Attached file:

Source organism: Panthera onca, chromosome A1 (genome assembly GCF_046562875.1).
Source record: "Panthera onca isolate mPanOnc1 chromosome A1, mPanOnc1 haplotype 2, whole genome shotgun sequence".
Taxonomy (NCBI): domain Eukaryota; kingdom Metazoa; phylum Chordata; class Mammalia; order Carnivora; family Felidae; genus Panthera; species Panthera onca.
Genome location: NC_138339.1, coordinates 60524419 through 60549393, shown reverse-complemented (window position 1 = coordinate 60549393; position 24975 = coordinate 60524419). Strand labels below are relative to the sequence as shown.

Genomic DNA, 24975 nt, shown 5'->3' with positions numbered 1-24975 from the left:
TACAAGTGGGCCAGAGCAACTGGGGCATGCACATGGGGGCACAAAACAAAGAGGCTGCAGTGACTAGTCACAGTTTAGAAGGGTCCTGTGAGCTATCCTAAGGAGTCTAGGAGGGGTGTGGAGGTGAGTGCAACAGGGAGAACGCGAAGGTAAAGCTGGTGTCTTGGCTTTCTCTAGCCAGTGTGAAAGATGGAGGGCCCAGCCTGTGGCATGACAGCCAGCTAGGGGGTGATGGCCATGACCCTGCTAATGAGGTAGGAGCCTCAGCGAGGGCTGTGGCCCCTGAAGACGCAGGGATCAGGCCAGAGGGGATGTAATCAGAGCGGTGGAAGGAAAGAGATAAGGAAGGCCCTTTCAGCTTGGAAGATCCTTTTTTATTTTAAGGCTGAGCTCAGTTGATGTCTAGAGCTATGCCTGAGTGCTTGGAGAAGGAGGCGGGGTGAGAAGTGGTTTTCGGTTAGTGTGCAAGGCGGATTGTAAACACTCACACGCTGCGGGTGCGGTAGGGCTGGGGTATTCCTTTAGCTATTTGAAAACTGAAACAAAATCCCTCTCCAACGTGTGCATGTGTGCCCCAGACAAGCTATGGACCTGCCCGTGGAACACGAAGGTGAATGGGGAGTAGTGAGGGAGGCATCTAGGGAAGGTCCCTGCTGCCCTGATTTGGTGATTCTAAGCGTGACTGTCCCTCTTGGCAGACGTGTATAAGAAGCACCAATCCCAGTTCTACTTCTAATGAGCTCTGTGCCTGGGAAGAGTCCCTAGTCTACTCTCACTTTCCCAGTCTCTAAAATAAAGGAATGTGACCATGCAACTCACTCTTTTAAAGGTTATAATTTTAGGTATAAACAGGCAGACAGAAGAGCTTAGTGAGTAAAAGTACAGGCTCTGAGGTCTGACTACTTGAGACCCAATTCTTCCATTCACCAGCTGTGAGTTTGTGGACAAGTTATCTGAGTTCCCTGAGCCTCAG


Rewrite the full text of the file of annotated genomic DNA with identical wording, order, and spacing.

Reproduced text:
Source organism: Panthera onca, chromosome A1 (genome assembly GCF_046562875.1).
Source record: "Panthera onca isolate mPanOnc1 chromosome A1, mPanOnc1 haplotype 2, whole genome shotgun sequence".
Taxonomy (NCBI): domain Eukaryota; kingdom Metazoa; phylum Chordata; class Mammalia; order Carnivora; family Felidae; genus Panthera; species Panthera onca.
Genome location: NC_138339.1, coordinates 60524419 through 60549393, shown reverse-complemented (window position 1 = coordinate 60549393; position 24975 = coordinate 60524419). Strand labels below are relative to the sequence as shown.

Genomic DNA, 24975 nt, shown 5'->3' with positions numbered 1-24975 from the left:
TACAAGTGGGCCAGAGCAACTGGGGCATGCACATGGGGGCACAAAACAAAGAGGCTGCAGTGACTAGTCACAGTTTAGAAGGGTCCTGTGAGCTATCCTAAGGAGTCTAGGAGGGGTGTGGAGGTGAGTGCAACAGGGAGAACGCGAAGGTAAAGCTGGTGTCTTGGCTTTCTCTAGCCAGTGTGAAAGATGGAGGGCCCAGCCTGTGGCATGACAGCCAGCTAGGGGGTGATGGCCATGACCCTGCTAATGAGGTAGGAGCCTCAGCGAGGGCTGTGGCCCCTGAAGACGCAGGGATCAGGCCAGAGGGGATGTAATCAGAGCGGTGGAAGGAAAGAGATAAGGAAGGCCCTTTCAGCTTGGAAGATCCTTTTTTATTTTAAGGCTGAGCTCAGTTGATGTCTAGAGCTATGCCTGAGTGCTTGGAGAAGGAGGCGGGGTGAGAAGTGGTTTTCGGTTAGTGTGCAAGGCGGATTGTAAACACTCACACGCTGCGGGTGCGGTAGGGCTGGGGTATTCCTTTAGCTATTTGAAAACTGAAACAAAATCCCTCTCCAACGTGTGCATGTGTGCCCCAGACAAGCTATGGACCTGCCCGTGGAACACGAAGGTGAATGGGGAGTAGTGAGGGAGGCATCTAGGGAAGGTCCCTGCTGCCCTGATTTGGTGATTCTAAGCGTGACTGTCCCTCTTGGCAGACGTGTATAAGAAGCACCAATCCCAGTTCTACTTCTAATGAGCTCTGTGCCTGGGAAGAGTCCCTAGTCTACTCTCACTTTCCCAGTCTCTAAAATAAAGGAATGTGACCATGCAACTCACTCTTTTAAAGGTTATAATTTTAGGTATAAACAGGCAGACAGAAGAGCTTAGTGAGTAAAAGTACAGGCTCTGAGGTCTGACTACTTGAGACCCAATTCTTCCATTCACCAGCTGTGAGTTTGTGGACAAGTTATCTGAGTTCCCTGAGCCTCAG